The Wall Street Journal reports that Klaus-Peter Mueller, Commerzbank's CEO, has said that his firm is not in takeover or merger talks at present, mentioning that he had 'no knowledge (either) of other intstitutions' currently having takeover plans for us'.
Separately, The Financial Times reports that shares in the bank fell Monday after Commerzbank said that the $113m is had booked to cover US subprime-lending losses in the third-quarter was not enough.
Financial News reports that BNP Paribas has 'revamped' its UK investment banking unit following the departure of Oliver Ellingham. Ellingham, who has been with the French bank for six years and was one of its most senior bankers, is off to run Goss Risk Management. He has been replaced as head of BNP's UK corporate finance unit by Paul Staples.
The New York Post reports that The New York Board of Trade plans to shut down its futures pits in the next 6 months as electronic commodities trading gets fully up and running. Up to 1,000 people face the prospect of losing their jobs.
The Financial Times reports that Royal Bank of Scotland has been granted 'exclusivity' by London hedge fund Cheyne Capital to conduct negotiations for the possible purchase of the firm's $6.6bn troubled SIV Cheyne Finance.
The BBC reports that human rights activists are urging UBS to walk away from arranging PetroChina's IPO on the Shanghai stock exchange. PetroChina is controlled by Sudan-based China National Petroleum Corporation, which provides tax revenues for the Sudanese government and therefore helps pay for Sudan's war in Darfur. UBS has said that PetroChina and China National Petroleum are two separate legal entities.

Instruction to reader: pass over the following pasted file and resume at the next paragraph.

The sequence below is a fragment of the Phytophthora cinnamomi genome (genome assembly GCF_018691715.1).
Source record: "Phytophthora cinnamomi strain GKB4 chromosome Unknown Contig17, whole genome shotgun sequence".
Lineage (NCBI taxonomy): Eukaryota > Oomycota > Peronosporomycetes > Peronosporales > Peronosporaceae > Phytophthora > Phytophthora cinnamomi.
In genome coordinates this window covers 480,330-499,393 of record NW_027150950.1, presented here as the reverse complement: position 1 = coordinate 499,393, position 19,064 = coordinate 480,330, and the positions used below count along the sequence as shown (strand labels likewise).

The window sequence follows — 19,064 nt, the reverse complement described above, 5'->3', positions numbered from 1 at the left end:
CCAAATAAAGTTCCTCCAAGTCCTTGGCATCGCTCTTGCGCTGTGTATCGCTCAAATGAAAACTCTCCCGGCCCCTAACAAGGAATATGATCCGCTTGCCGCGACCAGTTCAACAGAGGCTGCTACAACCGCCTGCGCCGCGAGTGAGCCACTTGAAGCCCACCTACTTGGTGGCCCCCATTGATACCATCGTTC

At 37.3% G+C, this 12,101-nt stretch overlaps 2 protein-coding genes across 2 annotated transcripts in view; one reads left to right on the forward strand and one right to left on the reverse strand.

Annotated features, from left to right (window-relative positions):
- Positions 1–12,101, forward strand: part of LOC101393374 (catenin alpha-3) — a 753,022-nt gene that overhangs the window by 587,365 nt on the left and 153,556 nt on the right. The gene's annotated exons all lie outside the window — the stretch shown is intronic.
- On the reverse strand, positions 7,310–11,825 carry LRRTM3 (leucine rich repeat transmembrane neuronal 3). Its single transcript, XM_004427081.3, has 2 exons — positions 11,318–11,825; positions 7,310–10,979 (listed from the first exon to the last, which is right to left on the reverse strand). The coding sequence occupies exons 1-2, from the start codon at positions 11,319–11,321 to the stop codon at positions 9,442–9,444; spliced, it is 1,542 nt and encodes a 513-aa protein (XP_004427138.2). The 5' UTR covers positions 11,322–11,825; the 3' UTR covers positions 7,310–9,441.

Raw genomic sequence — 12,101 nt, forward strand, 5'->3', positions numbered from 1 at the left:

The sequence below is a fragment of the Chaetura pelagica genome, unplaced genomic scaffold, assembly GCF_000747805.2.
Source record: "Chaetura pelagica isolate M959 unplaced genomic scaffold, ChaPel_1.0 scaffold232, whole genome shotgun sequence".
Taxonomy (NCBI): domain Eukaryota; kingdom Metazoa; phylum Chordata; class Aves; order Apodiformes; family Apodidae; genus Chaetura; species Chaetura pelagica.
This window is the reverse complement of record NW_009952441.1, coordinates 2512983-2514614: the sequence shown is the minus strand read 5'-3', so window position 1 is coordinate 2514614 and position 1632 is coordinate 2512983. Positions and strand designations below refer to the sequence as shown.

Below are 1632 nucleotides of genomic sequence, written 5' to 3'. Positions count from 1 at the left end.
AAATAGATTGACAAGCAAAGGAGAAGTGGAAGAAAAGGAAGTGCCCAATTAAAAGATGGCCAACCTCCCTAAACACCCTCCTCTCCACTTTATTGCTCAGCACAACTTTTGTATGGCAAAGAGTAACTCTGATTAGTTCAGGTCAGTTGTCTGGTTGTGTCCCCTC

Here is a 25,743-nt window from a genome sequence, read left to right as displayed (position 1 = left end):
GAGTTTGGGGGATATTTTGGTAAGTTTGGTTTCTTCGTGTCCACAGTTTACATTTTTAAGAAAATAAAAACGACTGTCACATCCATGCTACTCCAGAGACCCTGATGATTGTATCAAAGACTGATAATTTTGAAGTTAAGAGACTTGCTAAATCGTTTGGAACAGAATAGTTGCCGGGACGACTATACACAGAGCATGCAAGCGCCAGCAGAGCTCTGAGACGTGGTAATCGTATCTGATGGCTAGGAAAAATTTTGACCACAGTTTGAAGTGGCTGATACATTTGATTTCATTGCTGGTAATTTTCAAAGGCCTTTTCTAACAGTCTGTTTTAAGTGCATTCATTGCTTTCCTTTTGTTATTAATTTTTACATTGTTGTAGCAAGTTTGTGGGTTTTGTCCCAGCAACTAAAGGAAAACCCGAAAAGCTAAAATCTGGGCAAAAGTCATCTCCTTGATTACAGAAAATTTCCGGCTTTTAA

Reuters reports that, according to the smart money, the current volatility in the markets will delay the return of larger LBO deals for at least 6 months. The news agency quotes Greg Lomas, head of loan underwriting over at CIBC, who said that 'there are some big issues still out there. Until banks with large jumbo bonds get sorted out, the market will stay choppy, at least until mid-next year'.
Finally, The Financial Times reports that, according to a new report issued by Ernst & Young, 7 out of the top 10 IPOs in the third-quarter were emerging-markets offerings. Global deal volumes fell 36% in the period to $57bn, although nearly half this total was raised by so-called 'Bric' countries - Brazil, Russia, India and China.
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